Commercial transactions involving corporations are very common and are often implemented to increase profits or efficiency, to rapidly grow a business, for tax benefits, or to address financial trouble.
Below are some of the more common forms of commercial transactions, simplified and explained:
Mergers & Acquisitions
A merger (or an amalgamation) generally refers to a transaction where a company acquires another company and amalgamates to form a new entity. Following a merger, both companies that existed prior to the merger cease to exist and a new entity is formed by the amalgamation of the predecessor entities.
By contrast, acquisition often refers to a transaction whereby the acquired company becomes a part of the purchasing entity but does not necessarily amalgamate to form one entity.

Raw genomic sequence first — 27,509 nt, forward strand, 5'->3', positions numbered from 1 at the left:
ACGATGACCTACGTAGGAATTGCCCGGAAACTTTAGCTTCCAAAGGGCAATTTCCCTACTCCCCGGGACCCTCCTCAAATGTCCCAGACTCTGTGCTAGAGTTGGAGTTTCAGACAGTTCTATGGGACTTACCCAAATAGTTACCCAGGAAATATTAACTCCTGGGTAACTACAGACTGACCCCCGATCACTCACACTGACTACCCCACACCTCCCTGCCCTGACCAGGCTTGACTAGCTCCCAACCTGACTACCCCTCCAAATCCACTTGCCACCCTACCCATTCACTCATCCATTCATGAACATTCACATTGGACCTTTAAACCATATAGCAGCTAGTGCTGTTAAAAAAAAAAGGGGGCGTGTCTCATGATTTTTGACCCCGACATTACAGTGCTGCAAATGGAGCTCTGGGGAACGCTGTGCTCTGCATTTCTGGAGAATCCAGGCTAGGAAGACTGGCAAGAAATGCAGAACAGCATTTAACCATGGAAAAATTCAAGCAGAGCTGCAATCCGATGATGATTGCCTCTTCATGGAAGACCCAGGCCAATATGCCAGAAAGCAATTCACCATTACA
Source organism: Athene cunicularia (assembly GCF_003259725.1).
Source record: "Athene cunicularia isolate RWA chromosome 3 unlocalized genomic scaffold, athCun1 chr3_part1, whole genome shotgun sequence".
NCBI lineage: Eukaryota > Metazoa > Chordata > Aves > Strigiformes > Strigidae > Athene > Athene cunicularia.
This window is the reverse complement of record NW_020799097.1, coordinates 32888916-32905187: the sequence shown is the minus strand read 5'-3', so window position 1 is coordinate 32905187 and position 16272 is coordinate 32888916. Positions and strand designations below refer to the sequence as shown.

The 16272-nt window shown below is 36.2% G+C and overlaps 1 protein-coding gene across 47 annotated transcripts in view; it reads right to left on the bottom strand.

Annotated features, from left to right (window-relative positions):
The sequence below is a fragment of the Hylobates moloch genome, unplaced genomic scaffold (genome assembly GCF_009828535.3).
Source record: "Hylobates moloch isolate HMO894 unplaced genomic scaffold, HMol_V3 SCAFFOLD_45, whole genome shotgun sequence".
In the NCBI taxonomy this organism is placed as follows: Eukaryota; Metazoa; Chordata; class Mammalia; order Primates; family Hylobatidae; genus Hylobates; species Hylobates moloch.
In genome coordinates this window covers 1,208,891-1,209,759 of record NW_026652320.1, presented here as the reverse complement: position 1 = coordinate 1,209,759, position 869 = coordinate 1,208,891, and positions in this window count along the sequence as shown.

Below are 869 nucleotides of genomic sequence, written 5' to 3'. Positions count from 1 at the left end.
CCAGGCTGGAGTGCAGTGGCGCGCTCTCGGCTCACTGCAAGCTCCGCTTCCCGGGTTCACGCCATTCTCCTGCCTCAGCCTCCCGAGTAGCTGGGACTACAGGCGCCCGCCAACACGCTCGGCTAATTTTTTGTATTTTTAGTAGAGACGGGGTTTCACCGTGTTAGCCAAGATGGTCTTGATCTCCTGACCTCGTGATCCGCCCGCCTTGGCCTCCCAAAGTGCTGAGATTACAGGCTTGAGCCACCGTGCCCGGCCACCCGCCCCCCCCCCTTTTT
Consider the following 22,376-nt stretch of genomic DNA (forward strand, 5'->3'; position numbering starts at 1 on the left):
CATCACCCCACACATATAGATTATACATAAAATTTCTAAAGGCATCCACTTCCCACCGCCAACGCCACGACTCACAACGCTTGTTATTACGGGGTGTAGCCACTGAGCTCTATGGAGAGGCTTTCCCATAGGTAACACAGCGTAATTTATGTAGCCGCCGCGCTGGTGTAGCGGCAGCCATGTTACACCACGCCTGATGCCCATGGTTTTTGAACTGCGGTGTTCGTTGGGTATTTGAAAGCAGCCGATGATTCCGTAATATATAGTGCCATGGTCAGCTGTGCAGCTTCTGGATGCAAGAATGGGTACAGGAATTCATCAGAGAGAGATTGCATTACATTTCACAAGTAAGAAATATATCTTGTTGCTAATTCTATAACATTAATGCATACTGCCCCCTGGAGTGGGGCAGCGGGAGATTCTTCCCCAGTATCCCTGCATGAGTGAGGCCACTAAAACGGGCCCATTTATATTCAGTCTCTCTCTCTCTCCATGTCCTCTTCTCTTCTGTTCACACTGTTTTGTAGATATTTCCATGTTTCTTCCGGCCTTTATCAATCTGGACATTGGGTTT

There are several benefits to either a merger or acquisition including rapid growth, economies of scale, and diversification. These deals, particularly larger ones, may be subject to scrutiny under Canadian antitrust laws.
This refers to a transaction where one company acquires a controlling interest in another, often so that the buyer can make decisions about how the acquired company is operated. Targets of buyouts are typically underperforming companies. For small businesses, this is also a common option when the owner is planning to retire.
This generally refers to when a company sells off part of its business either to another company, or to stakeholders who will create a new entity (i.e. a spin-off). This may occur because the corporate focus has shifted, or because part of the business was diverting resources from the company’s priorities or higher revenue activities.
Thinking about doing a commercial transaction, or do you have more questions? Our team of business lawyers would be happy to help. Contact us today.